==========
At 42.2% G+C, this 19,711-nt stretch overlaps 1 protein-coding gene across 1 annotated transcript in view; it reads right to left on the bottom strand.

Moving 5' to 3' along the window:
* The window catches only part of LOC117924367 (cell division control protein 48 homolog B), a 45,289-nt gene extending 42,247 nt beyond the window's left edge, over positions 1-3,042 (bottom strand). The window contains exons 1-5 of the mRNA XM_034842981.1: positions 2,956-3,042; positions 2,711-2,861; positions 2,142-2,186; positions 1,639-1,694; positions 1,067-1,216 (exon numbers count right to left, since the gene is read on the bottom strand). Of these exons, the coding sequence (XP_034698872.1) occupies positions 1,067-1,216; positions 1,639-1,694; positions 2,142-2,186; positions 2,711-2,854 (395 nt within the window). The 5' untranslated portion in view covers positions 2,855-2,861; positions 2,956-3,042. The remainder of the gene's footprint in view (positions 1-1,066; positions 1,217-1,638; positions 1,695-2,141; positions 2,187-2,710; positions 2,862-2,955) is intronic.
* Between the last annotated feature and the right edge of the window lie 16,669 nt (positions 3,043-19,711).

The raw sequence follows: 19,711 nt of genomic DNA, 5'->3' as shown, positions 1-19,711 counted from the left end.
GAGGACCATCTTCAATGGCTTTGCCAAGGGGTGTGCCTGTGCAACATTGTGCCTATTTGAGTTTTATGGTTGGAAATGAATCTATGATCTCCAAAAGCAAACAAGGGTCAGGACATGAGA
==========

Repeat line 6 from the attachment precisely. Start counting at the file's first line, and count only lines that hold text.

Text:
GAGGACCATCTTCAATGGCTTTGCCAAGGGGTGTGCCTGTGCAACATTGTGCCTATTTGAGTTTTATGGTTGGAAATGAATCTATGATCTCCAAAAGCAAACAAGGGTCAGGACATGAGA